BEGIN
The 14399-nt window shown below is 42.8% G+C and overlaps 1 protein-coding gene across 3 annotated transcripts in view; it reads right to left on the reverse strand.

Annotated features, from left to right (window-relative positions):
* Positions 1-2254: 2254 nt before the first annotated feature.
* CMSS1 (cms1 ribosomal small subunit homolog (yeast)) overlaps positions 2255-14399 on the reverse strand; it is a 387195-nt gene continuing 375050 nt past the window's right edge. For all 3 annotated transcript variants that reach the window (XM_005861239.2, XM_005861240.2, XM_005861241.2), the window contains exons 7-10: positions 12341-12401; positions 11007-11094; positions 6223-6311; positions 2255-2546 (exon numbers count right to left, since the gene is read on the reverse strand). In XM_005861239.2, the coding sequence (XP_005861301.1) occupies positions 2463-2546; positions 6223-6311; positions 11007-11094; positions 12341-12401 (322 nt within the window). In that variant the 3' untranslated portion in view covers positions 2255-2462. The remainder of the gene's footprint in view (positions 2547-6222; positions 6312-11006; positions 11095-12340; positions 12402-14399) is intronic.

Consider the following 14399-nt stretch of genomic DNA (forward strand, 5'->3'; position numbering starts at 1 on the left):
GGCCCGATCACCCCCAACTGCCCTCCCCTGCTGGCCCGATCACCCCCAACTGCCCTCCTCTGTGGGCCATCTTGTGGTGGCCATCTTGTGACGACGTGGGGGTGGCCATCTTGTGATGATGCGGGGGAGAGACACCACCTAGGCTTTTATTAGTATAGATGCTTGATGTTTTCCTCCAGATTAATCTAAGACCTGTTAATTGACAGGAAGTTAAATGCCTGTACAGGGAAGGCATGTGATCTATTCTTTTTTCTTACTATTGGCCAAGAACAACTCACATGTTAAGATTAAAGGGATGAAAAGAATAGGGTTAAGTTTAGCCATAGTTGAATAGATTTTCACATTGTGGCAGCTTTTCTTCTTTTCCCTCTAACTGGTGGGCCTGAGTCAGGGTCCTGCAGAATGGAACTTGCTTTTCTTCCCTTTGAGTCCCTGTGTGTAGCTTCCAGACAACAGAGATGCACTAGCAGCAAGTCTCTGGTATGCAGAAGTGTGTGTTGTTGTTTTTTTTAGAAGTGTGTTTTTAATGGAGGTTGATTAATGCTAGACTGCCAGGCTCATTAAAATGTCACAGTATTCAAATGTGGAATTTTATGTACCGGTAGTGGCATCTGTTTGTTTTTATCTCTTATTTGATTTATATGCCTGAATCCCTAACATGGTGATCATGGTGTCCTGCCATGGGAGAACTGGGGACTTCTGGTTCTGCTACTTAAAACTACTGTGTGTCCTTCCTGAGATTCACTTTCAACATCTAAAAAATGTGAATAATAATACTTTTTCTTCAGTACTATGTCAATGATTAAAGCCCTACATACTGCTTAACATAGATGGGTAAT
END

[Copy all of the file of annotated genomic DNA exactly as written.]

The 14399-nt window shown below is 42.8% G+C and overlaps 1 protein-coding gene across 3 annotated transcripts in view; it reads right to left on the reverse strand.

Annotated features, from left to right (window-relative positions):
* Positions 1-2254: 2254 nt before the first annotated feature.
* CMSS1 (cms1 ribosomal small subunit homolog (yeast)) overlaps positions 2255-14399 on the reverse strand; it is a 387195-nt gene continuing 375050 nt past the window's right edge. For all 3 annotated transcript variants that reach the window (XM_005861239.2, XM_005861240.2, XM_005861241.2), the window contains exons 7-10: positions 12341-12401; positions 11007-11094; positions 6223-6311; positions 2255-2546 (exon numbers count right to left, since the gene is read on the reverse strand). In XM_005861239.2, the coding sequence (XP_005861301.1) occupies positions 2463-2546; positions 6223-6311; positions 11007-11094; positions 12341-12401 (322 nt within the window). In that variant the 3' untranslated portion in view covers positions 2255-2462. The remainder of the gene's footprint in view (positions 2547-6222; positions 6312-11006; positions 11095-12340; positions 12402-14399) is intronic.

Consider the following 14399-nt stretch of genomic DNA (forward strand, 5'->3'; position numbering starts at 1 on the left):
GGCCCGATCACCCCCAACTGCCCTCCCCTGCTGGCCCGATCACCCCCAACTGCCCTCCTCTGTGGGCCATCTTGTGGTGGCCATCTTGTGACGACGTGGGGGTGGCCATCTTGTGATGATGCGGGGGAGAGACACCACCTAGGCTTTTATTAGTATAGATGCTTGATGTTTTCCTCCAGATTAATCTAAGACCTGTTAATTGACAGGAAGTTAAATGCCTGTACAGGGAAGGCATGTGATCTATTCTTTTTTCTTACTATTGGCCAAGAACAACTCACATGTTAAGATTAAAGGGATGAAAAGAATAGGGTTAAGTTTAGCCATAGTTGAATAGATTTTCACATTGTGGCAGCTTTTCTTCTTTTCCCTCTAACTGGTGGGCCTGAGTCAGGGTCCTGCAGAATGGAACTTGCTTTTCTTCCCTTTGAGTCCCTGTGTGTAGCTTCCAGACAACAGAGATGCACTAGCAGCAAGTCTCTGGTATGCAGAAGTGTGTGTTGTTGTTTTTTTTAGAAGTGTGTTTTTAATGGAGGTTGATTAATGCTAGACTGCCAGGCTCATTAAAATGTCACAGTATTCAAATGTGGAATTTTATGTACCGGTAGTGGCATCTGTTTGTTTTTATCTCTTATTTGATTTATATGCCTGAATCCCTAACATGGTGATCATGGTGTCCTGCCATGGGAGAACTGGGGACTTCTGGTTCTGCTACTTAAAACTACTGTGTGTCCTTCCTGAGATTCACTTTCAACATCTAAAAAATGTGAATAATAATACTTTTTCTTCAGTACTATGTCAATGATTAAAGCCCTACATACTGCTTAACATAGATGGGTAAT